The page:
- Family and Society
If a person converts in order to marry a secular, non-observant Jew is this conversion valid? I know that in theory the whole point of converting in the first place is to accept the authority of the Torah and live as a Jew. However in practice, as I’m sure you’re aware, most conversions are pre-cursors to weddings that would otherwise be intermarriages and have little bearing on the post-conversion habits of the convert. On one hand, it seems that this would not really be a valid conversion (and I know in Israel conversions can be denied in situations where the convert isn’t actually living a Jewish life). OTOH, we aren’t allowed to judge "born" Jews on what mitzvot they do or don’t do, are converts subject to a different standard?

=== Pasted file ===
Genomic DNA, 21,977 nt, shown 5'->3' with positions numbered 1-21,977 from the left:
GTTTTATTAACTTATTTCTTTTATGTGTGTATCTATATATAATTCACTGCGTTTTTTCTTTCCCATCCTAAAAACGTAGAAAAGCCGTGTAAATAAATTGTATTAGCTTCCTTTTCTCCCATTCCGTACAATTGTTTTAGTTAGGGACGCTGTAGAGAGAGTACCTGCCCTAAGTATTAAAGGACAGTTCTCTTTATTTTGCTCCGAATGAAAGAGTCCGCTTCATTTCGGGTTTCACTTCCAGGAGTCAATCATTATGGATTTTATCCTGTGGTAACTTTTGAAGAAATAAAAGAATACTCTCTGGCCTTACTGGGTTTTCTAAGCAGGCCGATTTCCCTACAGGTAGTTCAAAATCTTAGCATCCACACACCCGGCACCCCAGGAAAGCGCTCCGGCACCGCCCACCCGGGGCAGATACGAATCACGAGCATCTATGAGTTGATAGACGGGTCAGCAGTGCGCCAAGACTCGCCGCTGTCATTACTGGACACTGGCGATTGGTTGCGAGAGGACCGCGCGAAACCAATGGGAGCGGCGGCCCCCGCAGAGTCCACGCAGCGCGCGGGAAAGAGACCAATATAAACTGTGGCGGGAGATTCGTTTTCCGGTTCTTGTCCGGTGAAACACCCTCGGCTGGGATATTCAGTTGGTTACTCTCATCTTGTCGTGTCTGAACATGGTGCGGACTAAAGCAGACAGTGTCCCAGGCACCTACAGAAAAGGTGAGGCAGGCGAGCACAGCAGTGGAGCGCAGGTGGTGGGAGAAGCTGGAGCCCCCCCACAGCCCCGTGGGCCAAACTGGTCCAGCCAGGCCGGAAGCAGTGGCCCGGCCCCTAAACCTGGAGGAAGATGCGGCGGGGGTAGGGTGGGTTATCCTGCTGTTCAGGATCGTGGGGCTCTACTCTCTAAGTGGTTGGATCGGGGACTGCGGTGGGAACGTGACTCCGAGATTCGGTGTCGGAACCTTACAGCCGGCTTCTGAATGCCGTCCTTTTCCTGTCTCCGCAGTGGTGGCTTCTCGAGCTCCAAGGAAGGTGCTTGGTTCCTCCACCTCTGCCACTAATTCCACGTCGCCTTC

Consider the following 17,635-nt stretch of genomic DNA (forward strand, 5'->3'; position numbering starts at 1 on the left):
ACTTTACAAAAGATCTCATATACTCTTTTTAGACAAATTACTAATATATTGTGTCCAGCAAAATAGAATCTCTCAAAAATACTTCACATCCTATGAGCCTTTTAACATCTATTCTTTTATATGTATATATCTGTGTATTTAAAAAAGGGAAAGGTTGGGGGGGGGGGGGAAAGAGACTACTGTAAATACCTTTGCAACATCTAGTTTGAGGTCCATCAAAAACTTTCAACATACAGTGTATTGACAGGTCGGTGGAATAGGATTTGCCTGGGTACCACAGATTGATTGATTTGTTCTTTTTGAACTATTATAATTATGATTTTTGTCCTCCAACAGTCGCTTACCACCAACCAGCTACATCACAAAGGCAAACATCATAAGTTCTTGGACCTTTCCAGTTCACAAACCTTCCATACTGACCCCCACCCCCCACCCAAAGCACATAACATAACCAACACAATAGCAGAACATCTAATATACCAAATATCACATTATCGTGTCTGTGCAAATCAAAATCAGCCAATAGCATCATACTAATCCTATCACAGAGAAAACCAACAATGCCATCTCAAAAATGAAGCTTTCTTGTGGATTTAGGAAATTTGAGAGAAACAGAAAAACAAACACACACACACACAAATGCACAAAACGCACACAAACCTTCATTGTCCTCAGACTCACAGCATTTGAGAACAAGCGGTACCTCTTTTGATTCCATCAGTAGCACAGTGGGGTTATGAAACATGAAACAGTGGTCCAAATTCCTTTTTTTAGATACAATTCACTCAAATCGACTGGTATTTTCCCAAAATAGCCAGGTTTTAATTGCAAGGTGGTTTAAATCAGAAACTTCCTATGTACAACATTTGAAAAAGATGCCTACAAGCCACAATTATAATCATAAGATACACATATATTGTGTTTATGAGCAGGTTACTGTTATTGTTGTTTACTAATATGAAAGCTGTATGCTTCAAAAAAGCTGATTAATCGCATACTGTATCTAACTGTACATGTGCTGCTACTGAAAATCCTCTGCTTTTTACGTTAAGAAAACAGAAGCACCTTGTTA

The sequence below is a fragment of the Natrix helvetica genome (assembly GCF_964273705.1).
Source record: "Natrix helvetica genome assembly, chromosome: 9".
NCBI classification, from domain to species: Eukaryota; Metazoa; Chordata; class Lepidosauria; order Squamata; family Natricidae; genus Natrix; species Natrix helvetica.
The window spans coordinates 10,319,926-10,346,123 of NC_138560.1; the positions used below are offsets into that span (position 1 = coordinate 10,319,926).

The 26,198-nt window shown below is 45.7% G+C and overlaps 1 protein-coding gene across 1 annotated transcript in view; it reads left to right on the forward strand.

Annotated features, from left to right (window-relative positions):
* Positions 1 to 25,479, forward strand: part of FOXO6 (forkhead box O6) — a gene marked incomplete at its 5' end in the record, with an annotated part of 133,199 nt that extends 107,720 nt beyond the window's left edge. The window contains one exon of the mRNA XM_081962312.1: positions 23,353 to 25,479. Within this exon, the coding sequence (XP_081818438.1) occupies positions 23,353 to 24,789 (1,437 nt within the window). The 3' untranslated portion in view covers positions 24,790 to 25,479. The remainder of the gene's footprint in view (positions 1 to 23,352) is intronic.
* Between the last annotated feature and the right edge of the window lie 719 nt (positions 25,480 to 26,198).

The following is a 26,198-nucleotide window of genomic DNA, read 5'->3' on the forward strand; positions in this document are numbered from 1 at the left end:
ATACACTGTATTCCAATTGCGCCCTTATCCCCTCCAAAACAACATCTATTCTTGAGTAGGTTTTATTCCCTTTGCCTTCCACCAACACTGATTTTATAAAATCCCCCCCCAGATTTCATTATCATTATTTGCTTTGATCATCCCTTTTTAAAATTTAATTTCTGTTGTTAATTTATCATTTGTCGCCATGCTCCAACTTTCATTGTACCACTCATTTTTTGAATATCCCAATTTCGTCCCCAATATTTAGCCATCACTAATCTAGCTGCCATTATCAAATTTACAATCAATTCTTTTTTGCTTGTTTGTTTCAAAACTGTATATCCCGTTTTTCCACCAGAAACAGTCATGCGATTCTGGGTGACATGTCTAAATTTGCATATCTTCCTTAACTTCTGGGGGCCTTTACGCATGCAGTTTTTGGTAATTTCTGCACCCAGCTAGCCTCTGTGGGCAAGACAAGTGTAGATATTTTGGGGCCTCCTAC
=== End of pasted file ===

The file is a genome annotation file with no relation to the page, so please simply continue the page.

Conversion requires acceptance of the Torah's truth and authority. A child born to a Jewish mother remains Jewish whatever his beliefs. A valid conversion requires a recognized Orthodox Beit Din. If such a Beit Din converted someone you should assume that all the relevant questions were asked and that the person converted to Judaism by that Beit Din passed the requirements.